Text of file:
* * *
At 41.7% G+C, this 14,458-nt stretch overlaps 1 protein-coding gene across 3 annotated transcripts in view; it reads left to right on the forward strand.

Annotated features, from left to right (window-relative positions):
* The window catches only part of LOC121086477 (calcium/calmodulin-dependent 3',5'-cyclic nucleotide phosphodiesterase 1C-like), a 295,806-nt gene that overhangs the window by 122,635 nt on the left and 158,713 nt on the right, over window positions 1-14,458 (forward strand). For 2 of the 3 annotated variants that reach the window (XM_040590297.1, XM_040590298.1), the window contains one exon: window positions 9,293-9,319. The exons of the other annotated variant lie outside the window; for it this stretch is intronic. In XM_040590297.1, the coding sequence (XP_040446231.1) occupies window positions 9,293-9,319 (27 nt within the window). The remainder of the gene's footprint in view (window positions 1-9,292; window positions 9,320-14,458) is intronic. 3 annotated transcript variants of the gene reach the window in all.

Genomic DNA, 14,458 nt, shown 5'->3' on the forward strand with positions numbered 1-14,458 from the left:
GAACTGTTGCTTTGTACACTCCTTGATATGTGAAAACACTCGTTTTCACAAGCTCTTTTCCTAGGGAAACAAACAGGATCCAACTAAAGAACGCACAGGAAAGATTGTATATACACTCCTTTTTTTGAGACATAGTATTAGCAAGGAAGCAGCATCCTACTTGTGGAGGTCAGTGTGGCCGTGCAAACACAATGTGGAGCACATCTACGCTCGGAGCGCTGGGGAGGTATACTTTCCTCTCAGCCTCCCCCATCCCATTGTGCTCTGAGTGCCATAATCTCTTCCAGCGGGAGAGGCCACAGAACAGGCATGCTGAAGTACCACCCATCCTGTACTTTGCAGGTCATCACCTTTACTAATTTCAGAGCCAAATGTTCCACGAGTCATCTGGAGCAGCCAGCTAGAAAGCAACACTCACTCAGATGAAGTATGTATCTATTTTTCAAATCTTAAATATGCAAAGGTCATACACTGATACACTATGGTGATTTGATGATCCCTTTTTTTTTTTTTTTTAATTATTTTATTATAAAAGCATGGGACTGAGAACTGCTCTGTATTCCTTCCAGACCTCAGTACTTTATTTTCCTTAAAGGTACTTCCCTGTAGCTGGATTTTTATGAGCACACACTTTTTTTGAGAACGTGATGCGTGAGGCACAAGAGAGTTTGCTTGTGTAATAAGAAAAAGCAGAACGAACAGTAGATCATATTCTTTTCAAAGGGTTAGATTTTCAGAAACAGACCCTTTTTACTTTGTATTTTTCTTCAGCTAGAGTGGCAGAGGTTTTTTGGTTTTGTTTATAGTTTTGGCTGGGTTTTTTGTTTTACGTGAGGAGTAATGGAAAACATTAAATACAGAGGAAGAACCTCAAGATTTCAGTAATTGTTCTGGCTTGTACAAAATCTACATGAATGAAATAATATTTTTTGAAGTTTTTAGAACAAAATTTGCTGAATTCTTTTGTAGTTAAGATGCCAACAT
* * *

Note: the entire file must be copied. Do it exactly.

At 41.7% G+C, this 14,458-nt stretch overlaps 1 protein-coding gene across 3 annotated transcripts in view; it reads left to right on the forward strand.

Annotated features, from left to right (window-relative positions):
* The window catches only part of LOC121086477 (calcium/calmodulin-dependent 3',5'-cyclic nucleotide phosphodiesterase 1C-like), a 295,806-nt gene that overhangs the window by 122,635 nt on the left and 158,713 nt on the right, over window positions 1-14,458 (forward strand). For 2 of the 3 annotated variants that reach the window (XM_040590297.1, XM_040590298.1), the window contains one exon: window positions 9,293-9,319. The exons of the other annotated variant lie outside the window; for it this stretch is intronic. In XM_040590297.1, the coding sequence (XP_040446231.1) occupies window positions 9,293-9,319 (27 nt within the window). The remainder of the gene's footprint in view (window positions 1-9,292; window positions 9,320-14,458) is intronic. 3 annotated transcript variants of the gene reach the window in all.

Genomic DNA, 14,458 nt, shown 5'->3' on the forward strand with positions numbered 1-14,458 from the left:
GAACTGTTGCTTTGTACACTCCTTGATATGTGAAAACACTCGTTTTCACAAGCTCTTTTCCTAGGGAAACAAACAGGATCCAACTAAAGAACGCACAGGAAAGATTGTATATACACTCCTTTTTTTGAGACATAGTATTAGCAAGGAAGCAGCATCCTACTTGTGGAGGTCAGTGTGGCCGTGCAAACACAATGTGGAGCACATCTACGCTCGGAGCGCTGGGGAGGTATACTTTCCTCTCAGCCTCCCCCATCCCATTGTGCTCTGAGTGCCATAATCTCTTCCAGCGGGAGAGGCCACAGAACAGGCATGCTGAAGTACCACCCATCCTGTACTTTGCAGGTCATCACCTTTACTAATTTCAGAGCCAAATGTTCCACGAGTCATCTGGAGCAGCCAGCTAGAAAGCAACACTCACTCAGATGAAGTATGTATCTATTTTTCAAATCTTAAATATGCAAAGGTCATACACTGATACACTATGGTGATTTGATGATCCCTTTTTTTTTTTTTTTTAATTATTTTATTATAAAAGCATGGGACTGAGAACTGCTCTGTATTCCTTCCAGACCTCAGTACTTTATTTTCCTTAAAGGTACTTCCCTGTAGCTGGATTTTTATGAGCACACACTTTTTTTGAGAACGTGATGCGTGAGGCACAAGAGAGTTTGCTTGTGTAATAAGAAAAAGCAGAACGAACAGTAGATCATATTCTTTTCAAAGGGTTAGATTTTCAGAAACAGACCCTTTTTACTTTGTATTTTTCTTCAGCTAGAGTGGCAGAGGTTTTTTGGTTTTGTTTATAGTTTTGGCTGGGTTTTTTGTTTTACGTGAGGAGTAATGGAAAACATTAAATACAGAGGAAGAACCTCAAGATTTCAGTAATTGTTCTGGCTTGTACAAAATCTACATGAATGAAATAATATTTTTTGAAGTTTTTAGAACAAAATTTGCTGAATTCTTTTGTAGTTAAGATGCCAACAT